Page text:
The likely terms of the imminent foreclosure abuse settlement between banks, the federal government and the state attorneys general are beginning to leak out. If the leaks are accurate, we're about to see another huge government give away to the biggest of the big banks, at the expense of foreclosure crime victims and the pretext of American justice.
The biggest of many problems with the settlement is that it would reportedly shield the big banks forever from any further investigation into fraud or financial misconduct. Asked Monday to clarify and update comments Attorney General Jack Conway has made about earlier drafts of the settlement, Assistant Deputy Attorney General and Communications Director Allison Gardner Martin provided Louisville.com with the following statement:
Attorney General Conway has joined several of his colleagues, including General Martha Coakley from Massachusetts and General Beau Biden from Delaware, in saying that he would not support any settlement of the robo signing mortgage foreclosure case that would give expanded civil or criminal immunity to banks or their executives.
The liability of the five largest banks would be limited to about $25 billion. Carla Goshen, writing for Examiner.com, calls this sum “laughable weighed against the sums of money that have been involved in frauds and bail-outs in recent years.”
$20 billion of the settlement would consist of principle write-downs and mortgage modifications for home owners whose houses are worth less than their mortgage. But it would only apply to the minority of mortgages owned by the banks. Mortgages that were sold to Fannie Mae or Freddie Mac would be excluded from the program. The New York Times says the last settlement like this was announced to be for $8.7 billion, between Countrywide financial and the states of California and Illinois, but never provided anywhere near that amount of relief to home owners.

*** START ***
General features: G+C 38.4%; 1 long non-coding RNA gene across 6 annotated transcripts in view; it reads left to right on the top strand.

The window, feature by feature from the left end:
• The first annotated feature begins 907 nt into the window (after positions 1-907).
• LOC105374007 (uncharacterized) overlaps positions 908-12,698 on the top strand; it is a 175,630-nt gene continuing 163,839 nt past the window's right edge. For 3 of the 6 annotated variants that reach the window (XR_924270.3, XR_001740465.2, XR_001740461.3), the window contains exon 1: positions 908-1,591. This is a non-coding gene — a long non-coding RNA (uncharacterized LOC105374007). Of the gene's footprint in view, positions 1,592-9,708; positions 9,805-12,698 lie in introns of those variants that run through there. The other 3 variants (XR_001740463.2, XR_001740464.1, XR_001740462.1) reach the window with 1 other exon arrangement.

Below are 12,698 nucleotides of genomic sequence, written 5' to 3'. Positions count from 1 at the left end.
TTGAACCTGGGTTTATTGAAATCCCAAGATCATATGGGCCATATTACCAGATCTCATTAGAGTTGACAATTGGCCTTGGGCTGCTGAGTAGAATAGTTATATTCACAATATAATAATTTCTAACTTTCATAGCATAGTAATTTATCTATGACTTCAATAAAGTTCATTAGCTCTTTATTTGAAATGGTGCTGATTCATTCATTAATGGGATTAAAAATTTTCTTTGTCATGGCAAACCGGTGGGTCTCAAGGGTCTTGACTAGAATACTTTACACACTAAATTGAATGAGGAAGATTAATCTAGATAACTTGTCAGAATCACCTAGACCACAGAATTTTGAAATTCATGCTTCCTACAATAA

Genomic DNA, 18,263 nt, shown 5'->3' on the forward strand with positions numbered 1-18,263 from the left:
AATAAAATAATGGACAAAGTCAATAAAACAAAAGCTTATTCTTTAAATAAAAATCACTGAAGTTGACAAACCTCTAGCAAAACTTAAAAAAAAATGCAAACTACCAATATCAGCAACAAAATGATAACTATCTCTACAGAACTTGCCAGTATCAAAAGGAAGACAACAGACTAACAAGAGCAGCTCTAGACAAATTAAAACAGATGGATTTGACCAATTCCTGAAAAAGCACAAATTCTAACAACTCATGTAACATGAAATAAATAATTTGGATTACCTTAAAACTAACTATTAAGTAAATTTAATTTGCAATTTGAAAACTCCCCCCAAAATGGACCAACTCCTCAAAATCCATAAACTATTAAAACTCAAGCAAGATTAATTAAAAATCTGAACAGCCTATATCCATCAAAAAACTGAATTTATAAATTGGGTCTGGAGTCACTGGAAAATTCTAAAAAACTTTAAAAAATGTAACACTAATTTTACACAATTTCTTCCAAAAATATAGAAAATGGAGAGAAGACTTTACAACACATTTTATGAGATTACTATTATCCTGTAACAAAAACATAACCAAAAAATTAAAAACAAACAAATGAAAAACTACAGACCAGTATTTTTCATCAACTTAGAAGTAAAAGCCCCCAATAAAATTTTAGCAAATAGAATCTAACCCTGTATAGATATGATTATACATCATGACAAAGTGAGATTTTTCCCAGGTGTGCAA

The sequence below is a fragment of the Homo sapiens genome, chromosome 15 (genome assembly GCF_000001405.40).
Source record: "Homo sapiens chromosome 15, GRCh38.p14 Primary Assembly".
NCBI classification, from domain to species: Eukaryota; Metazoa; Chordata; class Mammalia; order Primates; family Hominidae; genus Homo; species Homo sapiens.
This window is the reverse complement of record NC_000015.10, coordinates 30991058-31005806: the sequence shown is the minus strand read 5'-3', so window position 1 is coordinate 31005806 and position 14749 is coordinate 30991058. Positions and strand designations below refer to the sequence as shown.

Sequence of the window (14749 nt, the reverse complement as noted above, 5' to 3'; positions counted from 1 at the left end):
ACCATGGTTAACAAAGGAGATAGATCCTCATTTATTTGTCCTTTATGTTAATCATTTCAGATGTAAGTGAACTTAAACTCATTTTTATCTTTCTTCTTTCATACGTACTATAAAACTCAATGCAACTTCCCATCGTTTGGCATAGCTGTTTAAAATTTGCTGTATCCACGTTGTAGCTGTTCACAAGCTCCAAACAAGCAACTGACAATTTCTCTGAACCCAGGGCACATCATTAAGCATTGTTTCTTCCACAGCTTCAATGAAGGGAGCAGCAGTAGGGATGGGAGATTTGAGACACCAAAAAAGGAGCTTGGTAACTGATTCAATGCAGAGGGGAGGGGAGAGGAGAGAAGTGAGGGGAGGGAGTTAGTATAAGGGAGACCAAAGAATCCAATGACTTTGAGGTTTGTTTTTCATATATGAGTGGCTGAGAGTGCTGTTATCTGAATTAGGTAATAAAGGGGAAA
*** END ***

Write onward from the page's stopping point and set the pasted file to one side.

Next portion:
The only amount that even looks like “fines” would be $3.5 - $5 billion that would be split by as many as 12 large banks, leaving no banks' ultimate liability at more than a few hundred million dollars. The New York Times says that $750 million would go to the federal government, about $90 million would go to bank regulatory agencies, and $2.7 billion would be split among the participating states. If all 50 states participated and the money was distributed evenly, that would mean less than $55 million per state. A small state like Kentucky would expect no more than a fraction of that.
Home owners who have had their homes foreclosed on since September 2008 would be paid $1,500. Amazingly, it does not appear that there would be any distinction between home owners who were victims of fraud and criminal activity by banks and home owners who were foreclosed on properly. Remunerating people who had nothing improper done to them is ridiculous, while $1,500 represents just a tiny fraction of the losses actual victims sustained due to bank misconduct.
Pendleton, Kentucky resident Glenn Augustine, one of a tiny handful of pro se litigants to win a foreclosure case at the appellate level based on evidence that the bank produced forged and falsified documents -- documents that the mortgage foreclosure industry routinely falsifies as a matter of standard practice -- has become somewhat of a self-taught expert in foreclosures. He has delved deeply not only into the legal process of making and foreclosing on home loans, but also the gap between the legal processes and the actual processes that have been used by the banking industry. Augustine says, “Banks have engaged in systemically fraudulent and illegal behavior, including fraudulent origination of mortgage loans, fraudulent over-inflated appraisals, fraudulent representations and warranties to investors, securitization failures, robo-perjury, robo-forgery, robo-notarizations, etc. The only way to stop these frauds and thefts is to investigate, charge, prosecute and, where appropriate, convict.”
Responding to reports that a settlement may be announced as soon as next week, Augustine urged Kentucky residents to immediately call Attorney General Jack Conway's office and insist that he stand strong in his opposition to any settlement that lets the banks off the hook. “Call him today. Call him right now”, Augustine implored. He continued, “The phone number for his office is (502) 696-5300.”
For those preferring e-mail, Jack Conway's office can be reached at firstname.lastname@example.org.
Louisville.com's The Arena section features opinions from active participants in the city's politics. Their viewpoints are not those of Louisville.com (a website is an inanimate object and, as such, has no opinions).
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